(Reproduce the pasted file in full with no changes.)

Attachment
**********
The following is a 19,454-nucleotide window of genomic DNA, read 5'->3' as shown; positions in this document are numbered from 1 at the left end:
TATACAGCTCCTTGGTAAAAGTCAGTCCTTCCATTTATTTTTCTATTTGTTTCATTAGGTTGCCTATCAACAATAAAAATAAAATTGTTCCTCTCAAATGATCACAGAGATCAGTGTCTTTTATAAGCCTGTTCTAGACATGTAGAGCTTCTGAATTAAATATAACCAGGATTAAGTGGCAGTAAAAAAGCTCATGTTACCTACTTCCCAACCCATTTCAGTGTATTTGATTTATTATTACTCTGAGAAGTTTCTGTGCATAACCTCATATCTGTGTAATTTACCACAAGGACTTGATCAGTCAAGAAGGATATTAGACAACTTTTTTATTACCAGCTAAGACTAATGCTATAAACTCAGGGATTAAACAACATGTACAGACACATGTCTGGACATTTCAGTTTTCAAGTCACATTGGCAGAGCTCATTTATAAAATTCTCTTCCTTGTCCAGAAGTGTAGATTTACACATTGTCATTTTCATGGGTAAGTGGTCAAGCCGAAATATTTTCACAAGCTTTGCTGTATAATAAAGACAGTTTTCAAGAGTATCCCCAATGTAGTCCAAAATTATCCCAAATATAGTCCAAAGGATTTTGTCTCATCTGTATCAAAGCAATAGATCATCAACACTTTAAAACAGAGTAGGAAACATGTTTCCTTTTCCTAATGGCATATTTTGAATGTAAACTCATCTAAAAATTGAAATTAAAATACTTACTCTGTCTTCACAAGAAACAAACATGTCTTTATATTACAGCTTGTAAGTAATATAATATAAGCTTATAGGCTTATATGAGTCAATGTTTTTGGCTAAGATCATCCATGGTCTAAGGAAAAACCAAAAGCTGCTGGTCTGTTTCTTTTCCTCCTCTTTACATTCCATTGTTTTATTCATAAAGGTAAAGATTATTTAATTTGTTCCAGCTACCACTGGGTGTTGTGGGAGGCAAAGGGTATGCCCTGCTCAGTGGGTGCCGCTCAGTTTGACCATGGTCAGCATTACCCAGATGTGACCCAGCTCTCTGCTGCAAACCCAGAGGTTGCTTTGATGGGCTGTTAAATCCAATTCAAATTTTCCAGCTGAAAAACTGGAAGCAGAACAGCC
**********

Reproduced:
The following is a 19,454-nucleotide window of genomic DNA, read 5'->3' as shown; positions in this document are numbered from 1 at the left end:
TATACAGCTCCTTGGTAAAAGTCAGTCCTTCCATTTATTTTTCTATTTGTTTCATTAGGTTGCCTATCAACAATAAAAATAAAATTGTTCCTCTCAAATGATCACAGAGATCAGTGTCTTTTATAAGCCTGTTCTAGACATGTAGAGCTTCTGAATTAAATATAACCAGGATTAAGTGGCAGTAAAAAAGCTCATGTTACCTACTTCCCAACCCATTTCAGTGTATTTGATTTATTATTACTCTGAGAAGTTTCTGTGCATAACCTCATATCTGTGTAATTTACCACAAGGACTTGATCAGTCAAGAAGGATATTAGACAACTTTTTTATTACCAGCTAAGACTAATGCTATAAACTCAGGGATTAAACAACATGTACAGACACATGTCTGGACATTTCAGTTTTCAAGTCACATTGGCAGAGCTCATTTATAAAATTCTCTTCCTTGTCCAGAAGTGTAGATTTACACATTGTCATTTTCATGGGTAAGTGGTCAAGCCGAAATATTTTCACAAGCTTTGCTGTATAATAAAGACAGTTTTCAAGAGTATCCCCAATGTAGTCCAAAATTATCCCAAATATAGTCCAAAGGATTTTGTCTCATCTGTATCAAAGCAATAGATCATCAACACTTTAAAACAGAGTAGGAAACATGTTTCCTTTTCCTAATGGCATATTTTGAATGTAAACTCATCTAAAAATTGAAATTAAAATACTTACTCTGTCTTCACAAGAAACAAACATGTCTTTATATTACAGCTTGTAAGTAATATAATATAAGCTTATAGGCTTATATGAGTCAATGTTTTTGGCTAAGATCATCCATGGTCTAAGGAAAAACCAAAAGCTGCTGGTCTGTTTCTTTTCCTCCTCTTTACATTCCATTGTTTTATTCATAAAGGTAAAGATTATTTAATTTGTTCCAGCTACCACTGGGTGTTGTGGGAGGCAAAGGGTATGCCCTGCTCAGTGGGTGCCGCTCAGTTTGACCATGGTCAGCATTACCCAGATGTGACCCAGCTCTCTGCTGCAAACCCAGAGGTTGCTTTGATGGGCTGTTAAATCCAATTCAAATTTTCCAGCTGAAAAACTGGAAGCAGAACAGCC